The Wild Commodity Price Rise

The Wild Commodity Price Rise

Siddhart Agarwal | March 13, 2022

There has been a massive upsurge in crude, natural gas, metals, and agro commodities after the beginning of Ukraine's invasion by Russia. This surge is because the most significant impact of war is felt by commodities first and then everything else.

The up move in commodity prices would impact the input costs for India's wide range of sectors. As a result, margins will face tight pressure in such an environment, seeing earnings decline.

Let’s Talk Business, Let’s Talk Impact

The run-up in commodity prices would impact the input costs for India's wide range of sectors. While crude oil will affect downstream oil firms, paints, chemicals, aviation, and auto sectors, the rising metal prices will hit manufacturing, auto builders, and other metal consumers. Margins will face tight pressure in such an environment, seeing earnings decline.

Only the larger players with pricing power will pass on the price rise to consumers, and smaller companies might struggle to maintain profitability. The demand will also slow down due to rising prices and bad sentiment.

Where can money be made? The Sectors to bet on

In the recent turmoil, easy picking would have been metal and oil and gas manufacturing companies which are commodity sellers and stand to gain from the commodity price rise. But as the commodity prices might have peaked to a certain extent, the future outlook on these sectors is cautious.

If the war does not escalate further, the next stressor would be the rate hikes by the US Fed, and in light of that, Banking & Financials would be the sector to bet on as it flourishes at a high rate environment. On the other hand, the IT and Pharmaceuticals sectors have shown momentum as they have no commodity exposure and gain from currency depreciation.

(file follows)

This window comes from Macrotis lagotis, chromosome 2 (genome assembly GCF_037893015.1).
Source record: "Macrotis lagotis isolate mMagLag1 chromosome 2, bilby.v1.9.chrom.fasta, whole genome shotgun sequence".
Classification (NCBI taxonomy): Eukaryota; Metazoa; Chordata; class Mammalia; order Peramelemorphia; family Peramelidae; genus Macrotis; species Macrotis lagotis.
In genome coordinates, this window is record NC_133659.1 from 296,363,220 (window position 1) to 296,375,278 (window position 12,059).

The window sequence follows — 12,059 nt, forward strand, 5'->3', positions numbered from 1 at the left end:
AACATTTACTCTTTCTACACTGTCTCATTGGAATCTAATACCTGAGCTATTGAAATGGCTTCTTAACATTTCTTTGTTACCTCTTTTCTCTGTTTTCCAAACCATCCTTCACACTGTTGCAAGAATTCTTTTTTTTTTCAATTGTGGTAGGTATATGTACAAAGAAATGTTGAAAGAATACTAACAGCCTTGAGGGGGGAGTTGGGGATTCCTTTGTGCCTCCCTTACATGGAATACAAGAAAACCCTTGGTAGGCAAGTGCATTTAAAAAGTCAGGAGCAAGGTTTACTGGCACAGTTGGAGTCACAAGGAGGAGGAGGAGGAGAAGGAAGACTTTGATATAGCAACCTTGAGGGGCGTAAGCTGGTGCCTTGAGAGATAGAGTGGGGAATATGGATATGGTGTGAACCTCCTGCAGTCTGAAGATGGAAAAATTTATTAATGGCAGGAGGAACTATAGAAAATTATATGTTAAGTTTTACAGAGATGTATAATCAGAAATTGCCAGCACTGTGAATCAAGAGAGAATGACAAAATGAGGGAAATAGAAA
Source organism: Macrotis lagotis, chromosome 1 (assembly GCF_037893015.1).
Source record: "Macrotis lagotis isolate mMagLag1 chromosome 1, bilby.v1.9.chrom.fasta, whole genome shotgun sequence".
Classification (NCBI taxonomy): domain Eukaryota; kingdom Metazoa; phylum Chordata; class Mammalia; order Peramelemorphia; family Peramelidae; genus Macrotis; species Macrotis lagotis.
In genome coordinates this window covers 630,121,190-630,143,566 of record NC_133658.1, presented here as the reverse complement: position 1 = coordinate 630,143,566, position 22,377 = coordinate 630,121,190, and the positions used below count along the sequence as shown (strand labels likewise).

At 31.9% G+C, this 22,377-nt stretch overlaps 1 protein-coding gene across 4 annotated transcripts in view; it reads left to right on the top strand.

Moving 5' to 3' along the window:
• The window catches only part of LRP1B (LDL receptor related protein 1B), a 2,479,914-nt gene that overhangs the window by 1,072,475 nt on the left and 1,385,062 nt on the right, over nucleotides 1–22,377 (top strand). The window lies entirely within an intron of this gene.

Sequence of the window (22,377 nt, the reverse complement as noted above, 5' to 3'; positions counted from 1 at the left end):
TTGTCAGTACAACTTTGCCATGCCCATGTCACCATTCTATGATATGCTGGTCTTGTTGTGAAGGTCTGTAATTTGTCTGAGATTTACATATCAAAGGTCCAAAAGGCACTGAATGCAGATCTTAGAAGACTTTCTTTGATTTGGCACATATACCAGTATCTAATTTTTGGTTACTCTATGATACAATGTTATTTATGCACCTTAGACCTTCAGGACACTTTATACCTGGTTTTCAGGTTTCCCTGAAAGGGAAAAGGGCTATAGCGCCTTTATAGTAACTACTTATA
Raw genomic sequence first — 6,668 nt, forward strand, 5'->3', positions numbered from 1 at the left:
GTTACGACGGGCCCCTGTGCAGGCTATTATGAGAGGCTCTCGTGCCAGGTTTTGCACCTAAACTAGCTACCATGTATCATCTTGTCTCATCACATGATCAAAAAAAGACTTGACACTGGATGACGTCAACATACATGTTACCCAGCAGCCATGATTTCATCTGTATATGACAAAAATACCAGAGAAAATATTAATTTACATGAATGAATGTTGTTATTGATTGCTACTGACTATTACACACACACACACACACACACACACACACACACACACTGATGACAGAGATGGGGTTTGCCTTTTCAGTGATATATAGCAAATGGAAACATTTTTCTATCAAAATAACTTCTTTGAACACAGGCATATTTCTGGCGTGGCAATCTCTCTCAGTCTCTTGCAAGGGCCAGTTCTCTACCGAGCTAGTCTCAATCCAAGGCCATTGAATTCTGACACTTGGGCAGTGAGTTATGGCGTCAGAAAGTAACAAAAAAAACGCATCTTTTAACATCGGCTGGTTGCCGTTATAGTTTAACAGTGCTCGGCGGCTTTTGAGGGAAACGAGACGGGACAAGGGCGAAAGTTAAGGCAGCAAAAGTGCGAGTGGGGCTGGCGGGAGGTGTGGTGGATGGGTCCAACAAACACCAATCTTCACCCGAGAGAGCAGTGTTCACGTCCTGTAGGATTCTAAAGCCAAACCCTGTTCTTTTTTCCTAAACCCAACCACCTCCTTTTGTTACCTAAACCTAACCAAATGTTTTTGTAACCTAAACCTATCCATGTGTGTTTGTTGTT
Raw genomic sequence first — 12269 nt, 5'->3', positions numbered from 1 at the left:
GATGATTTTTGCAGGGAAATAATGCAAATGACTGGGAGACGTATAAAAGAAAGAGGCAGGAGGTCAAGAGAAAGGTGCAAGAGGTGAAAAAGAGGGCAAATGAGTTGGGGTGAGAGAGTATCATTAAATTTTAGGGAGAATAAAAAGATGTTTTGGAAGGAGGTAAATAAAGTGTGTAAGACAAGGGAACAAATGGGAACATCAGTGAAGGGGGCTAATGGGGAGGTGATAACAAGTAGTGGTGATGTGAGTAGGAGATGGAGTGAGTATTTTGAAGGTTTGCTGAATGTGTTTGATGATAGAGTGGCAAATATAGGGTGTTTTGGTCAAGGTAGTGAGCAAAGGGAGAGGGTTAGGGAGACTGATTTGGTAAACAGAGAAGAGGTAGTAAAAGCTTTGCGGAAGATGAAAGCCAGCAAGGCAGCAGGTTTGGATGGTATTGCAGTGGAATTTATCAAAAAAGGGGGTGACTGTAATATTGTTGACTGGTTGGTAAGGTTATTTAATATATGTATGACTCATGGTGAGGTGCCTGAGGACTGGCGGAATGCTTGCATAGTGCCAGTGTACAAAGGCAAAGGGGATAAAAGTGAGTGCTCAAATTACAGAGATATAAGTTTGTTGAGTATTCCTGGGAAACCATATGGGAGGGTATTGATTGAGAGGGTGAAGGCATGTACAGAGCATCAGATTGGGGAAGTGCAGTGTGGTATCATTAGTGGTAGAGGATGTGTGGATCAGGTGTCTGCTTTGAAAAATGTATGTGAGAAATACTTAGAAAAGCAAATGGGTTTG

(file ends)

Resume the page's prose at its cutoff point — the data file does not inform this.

Why is the price of Crude Oil rising?

It’s not like crude oil prices were at an all-time low, and they started rising. It is important to note that the cost of crude oil was already on a gradual rise. As the situation on the Russia-Ukraine border became intense and the perception of war became evident, the price of Crude Oil, Metals & Other Commodities shot up. At its peak, the cost of a barrel touched $130. 

Simply put, when geopolitical tension rises, the demand for commodities such as crude oil increases, and the supply seems to get affected as the country would focus its resources on addressing the war.

From the perspective of the Indian economy, a rise in crude oil prices would weaken the rupee. As a result, the trade gap would grow, putting India's current account balance under strain. Higher oil prices wreak havoc on the current account, exacerbate inflationary pressures, and make the economy more vulnerable to Fed rate hikes.

In essence, if the price of crude oil remains above $100 per barrel in 2022-23, it will significantly impact India's budget calculations. Experts believe every $10 per barrel increase in Brent prices will impact India’s GDP by 16-20 basis points.

History of rising Crude Oil prices

There have been numerous instances of substantial changes in oil prices. In actual terms, oil prices in the twentieth century remained constant until the 1970s. The coronavirus epidemic in 2020 caused prices to drop. The recent & ongoing confrontation between Russia and Ukraine in 2022 has prompted prices to rise.

 What lies ahead?

There are better days ahead for the market. We are at historically low valuations, and the geopolitical situation is likely transitory. However, the Indian economy is strong, and earnings are expected to keep doing well in the coming quarters despite a blip caused by the current situation. The tricky question is, when does the consolidation end?

The index has been on a path of recovery for the last week, but it is tough to call the crisis over with geopolitical uncertainty.

Robustness during the crisis?

Wright ⚡Momentum has given a significant outperformance in the bull market and outperformed quite smoothly in the last six months, which were full of volatility. 

The current allocation is dominated by Metals, Banking & Financials, and Technology. The tilt has been made towards large caps, and we expect the performance to keep going strong.

Check out the Momentum portfolio on smallcase

Also, find a link to our comments on sector allocation on Moneycontrol


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